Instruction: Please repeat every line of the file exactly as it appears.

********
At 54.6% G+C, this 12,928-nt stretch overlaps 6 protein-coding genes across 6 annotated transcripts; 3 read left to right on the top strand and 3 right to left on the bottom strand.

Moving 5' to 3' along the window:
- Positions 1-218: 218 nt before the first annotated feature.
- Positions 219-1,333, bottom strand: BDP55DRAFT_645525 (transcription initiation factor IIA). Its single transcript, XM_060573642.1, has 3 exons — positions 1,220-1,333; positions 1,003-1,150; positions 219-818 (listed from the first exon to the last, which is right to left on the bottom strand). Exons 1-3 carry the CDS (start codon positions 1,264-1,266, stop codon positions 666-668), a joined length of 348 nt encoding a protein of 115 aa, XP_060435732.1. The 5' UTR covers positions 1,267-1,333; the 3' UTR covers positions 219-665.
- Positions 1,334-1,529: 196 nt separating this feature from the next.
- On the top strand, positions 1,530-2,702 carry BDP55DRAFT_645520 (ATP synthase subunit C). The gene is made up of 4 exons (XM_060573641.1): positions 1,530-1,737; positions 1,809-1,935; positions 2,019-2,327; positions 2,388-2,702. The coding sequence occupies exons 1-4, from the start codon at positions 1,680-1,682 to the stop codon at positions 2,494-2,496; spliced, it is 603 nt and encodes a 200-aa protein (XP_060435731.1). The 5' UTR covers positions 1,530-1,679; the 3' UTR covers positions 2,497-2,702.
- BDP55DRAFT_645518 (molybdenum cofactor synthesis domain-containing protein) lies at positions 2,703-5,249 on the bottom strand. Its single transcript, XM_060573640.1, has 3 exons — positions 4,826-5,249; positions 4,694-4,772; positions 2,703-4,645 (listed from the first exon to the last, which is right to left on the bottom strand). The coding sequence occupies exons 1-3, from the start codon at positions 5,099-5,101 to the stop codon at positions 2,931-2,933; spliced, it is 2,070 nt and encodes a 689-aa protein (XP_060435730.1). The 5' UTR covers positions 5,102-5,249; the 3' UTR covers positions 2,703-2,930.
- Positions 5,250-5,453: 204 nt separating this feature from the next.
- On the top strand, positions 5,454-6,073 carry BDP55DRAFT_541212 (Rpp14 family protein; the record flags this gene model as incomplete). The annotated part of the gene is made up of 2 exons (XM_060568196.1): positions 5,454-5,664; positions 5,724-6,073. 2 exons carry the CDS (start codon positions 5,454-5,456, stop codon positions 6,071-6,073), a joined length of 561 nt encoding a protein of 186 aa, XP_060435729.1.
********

At 54.6% G+C, this 12,928-nt stretch overlaps 6 protein-coding genes across 6 annotated transcripts; 3 read left to right on the top strand and 3 right to left on the bottom strand.

Moving 5' to 3' along the window:
- Positions 1-218: 218 nt before the first annotated feature.
- Positions 219-1,333, bottom strand: BDP55DRAFT_645525 (transcription initiation factor IIA). Its single transcript, XM_060573642.1, has 3 exons — positions 1,220-1,333; positions 1,003-1,150; positions 219-818 (listed from the first exon to the last, which is right to left on the bottom strand). Exons 1-3 carry the CDS (start codon positions 1,264-1,266, stop codon positions 666-668), a joined length of 348 nt encoding a protein of 115 aa, XP_060435732.1. The 5' UTR covers positions 1,267-1,333; the 3' UTR covers positions 219-665.
- Positions 1,334-1,529: 196 nt separating this feature from the next.
- On the top strand, positions 1,530-2,702 carry BDP55DRAFT_645520 (ATP synthase subunit C). The gene is made up of 4 exons (XM_060573641.1): positions 1,530-1,737; positions 1,809-1,935; positions 2,019-2,327; positions 2,388-2,702. The coding sequence occupies exons 1-4, from the start codon at positions 1,680-1,682 to the stop codon at positions 2,494-2,496; spliced, it is 603 nt and encodes a 200-aa protein (XP_060435731.1). The 5' UTR covers positions 1,530-1,679; the 3' UTR covers positions 2,497-2,702.
- BDP55DRAFT_645518 (molybdenum cofactor synthesis domain-containing protein) lies at positions 2,703-5,249 on the bottom strand. Its single transcript, XM_060573640.1, has 3 exons — positions 4,826-5,249; positions 4,694-4,772; positions 2,703-4,645 (listed from the first exon to the last, which is right to left on the bottom strand). The coding sequence occupies exons 1-3, from the start codon at positions 5,099-5,101 to the stop codon at positions 2,931-2,933; spliced, it is 2,070 nt and encodes a 689-aa protein (XP_060435730.1). The 5' UTR covers positions 5,102-5,249; the 3' UTR covers positions 2,703-2,930.
- Positions 5,250-5,453: 204 nt separating this feature from the next.
- On the top strand, positions 5,454-6,073 carry BDP55DRAFT_541212 (Rpp14 family protein; the record flags this gene model as incomplete). The annotated part of the gene is made up of 2 exons (XM_060568196.1): positions 5,454-5,664; positions 5,724-6,073. 2 exons carry the CDS (start codon positions 5,454-5,456, stop codon positions 6,071-6,073), a joined length of 561 nt encoding a protein of 186 aa, XP_060435729.1.